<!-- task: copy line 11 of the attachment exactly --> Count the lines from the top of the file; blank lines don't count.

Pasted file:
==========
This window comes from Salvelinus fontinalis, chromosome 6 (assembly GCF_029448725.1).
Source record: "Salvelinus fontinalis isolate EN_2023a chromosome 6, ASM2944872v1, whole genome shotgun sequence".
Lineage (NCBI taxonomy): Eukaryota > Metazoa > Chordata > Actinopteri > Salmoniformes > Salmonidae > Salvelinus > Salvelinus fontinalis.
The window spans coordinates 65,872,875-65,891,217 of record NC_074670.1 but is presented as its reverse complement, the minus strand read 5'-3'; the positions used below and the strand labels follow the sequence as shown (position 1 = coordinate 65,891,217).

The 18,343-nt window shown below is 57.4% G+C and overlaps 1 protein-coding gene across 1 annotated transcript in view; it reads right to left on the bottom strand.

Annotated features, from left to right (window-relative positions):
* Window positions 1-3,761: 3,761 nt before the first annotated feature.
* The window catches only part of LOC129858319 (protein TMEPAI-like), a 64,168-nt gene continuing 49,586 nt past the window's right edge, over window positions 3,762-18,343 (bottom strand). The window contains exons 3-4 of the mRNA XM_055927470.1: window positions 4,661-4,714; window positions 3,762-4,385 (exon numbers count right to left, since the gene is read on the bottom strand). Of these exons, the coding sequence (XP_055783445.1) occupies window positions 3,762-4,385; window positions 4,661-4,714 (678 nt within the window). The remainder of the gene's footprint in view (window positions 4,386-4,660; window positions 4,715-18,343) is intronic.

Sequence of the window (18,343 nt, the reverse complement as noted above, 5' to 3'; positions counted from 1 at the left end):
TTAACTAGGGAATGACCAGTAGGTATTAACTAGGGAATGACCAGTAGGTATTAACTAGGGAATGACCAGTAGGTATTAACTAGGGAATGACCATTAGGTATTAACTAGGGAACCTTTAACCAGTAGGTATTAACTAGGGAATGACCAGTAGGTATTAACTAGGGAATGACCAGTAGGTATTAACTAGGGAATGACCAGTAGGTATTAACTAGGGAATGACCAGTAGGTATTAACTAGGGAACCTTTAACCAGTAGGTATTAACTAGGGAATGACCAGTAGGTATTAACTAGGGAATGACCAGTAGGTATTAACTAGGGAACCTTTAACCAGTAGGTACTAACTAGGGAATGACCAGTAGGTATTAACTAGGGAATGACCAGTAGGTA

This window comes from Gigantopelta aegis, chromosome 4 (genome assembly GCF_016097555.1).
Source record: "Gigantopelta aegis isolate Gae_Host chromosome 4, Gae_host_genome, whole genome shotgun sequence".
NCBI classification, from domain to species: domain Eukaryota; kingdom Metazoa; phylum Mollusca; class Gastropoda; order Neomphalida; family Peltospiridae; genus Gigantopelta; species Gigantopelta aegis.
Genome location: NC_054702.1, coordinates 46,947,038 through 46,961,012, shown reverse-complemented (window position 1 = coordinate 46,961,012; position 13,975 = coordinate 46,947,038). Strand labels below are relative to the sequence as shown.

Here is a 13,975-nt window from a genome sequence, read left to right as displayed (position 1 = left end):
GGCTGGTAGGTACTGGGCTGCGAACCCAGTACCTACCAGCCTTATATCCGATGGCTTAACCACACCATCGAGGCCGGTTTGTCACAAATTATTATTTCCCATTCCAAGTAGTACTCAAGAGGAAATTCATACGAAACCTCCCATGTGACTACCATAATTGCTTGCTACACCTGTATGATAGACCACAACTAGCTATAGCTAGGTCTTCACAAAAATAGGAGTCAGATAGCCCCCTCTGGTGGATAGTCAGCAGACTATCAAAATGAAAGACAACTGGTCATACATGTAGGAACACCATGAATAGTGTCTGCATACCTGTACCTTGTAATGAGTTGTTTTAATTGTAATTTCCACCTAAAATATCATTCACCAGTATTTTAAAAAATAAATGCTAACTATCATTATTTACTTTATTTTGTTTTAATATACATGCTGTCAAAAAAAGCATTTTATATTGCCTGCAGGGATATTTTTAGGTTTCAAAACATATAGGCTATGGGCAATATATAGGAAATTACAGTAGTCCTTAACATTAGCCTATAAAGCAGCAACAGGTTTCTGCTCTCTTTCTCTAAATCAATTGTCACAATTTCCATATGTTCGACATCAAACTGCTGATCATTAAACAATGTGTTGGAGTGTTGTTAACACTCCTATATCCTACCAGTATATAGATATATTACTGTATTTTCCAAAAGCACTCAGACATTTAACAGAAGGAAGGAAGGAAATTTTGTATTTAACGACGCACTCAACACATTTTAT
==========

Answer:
This window comes from Gigantopelta aegis, chromosome 4 (genome assembly GCF_016097555.1).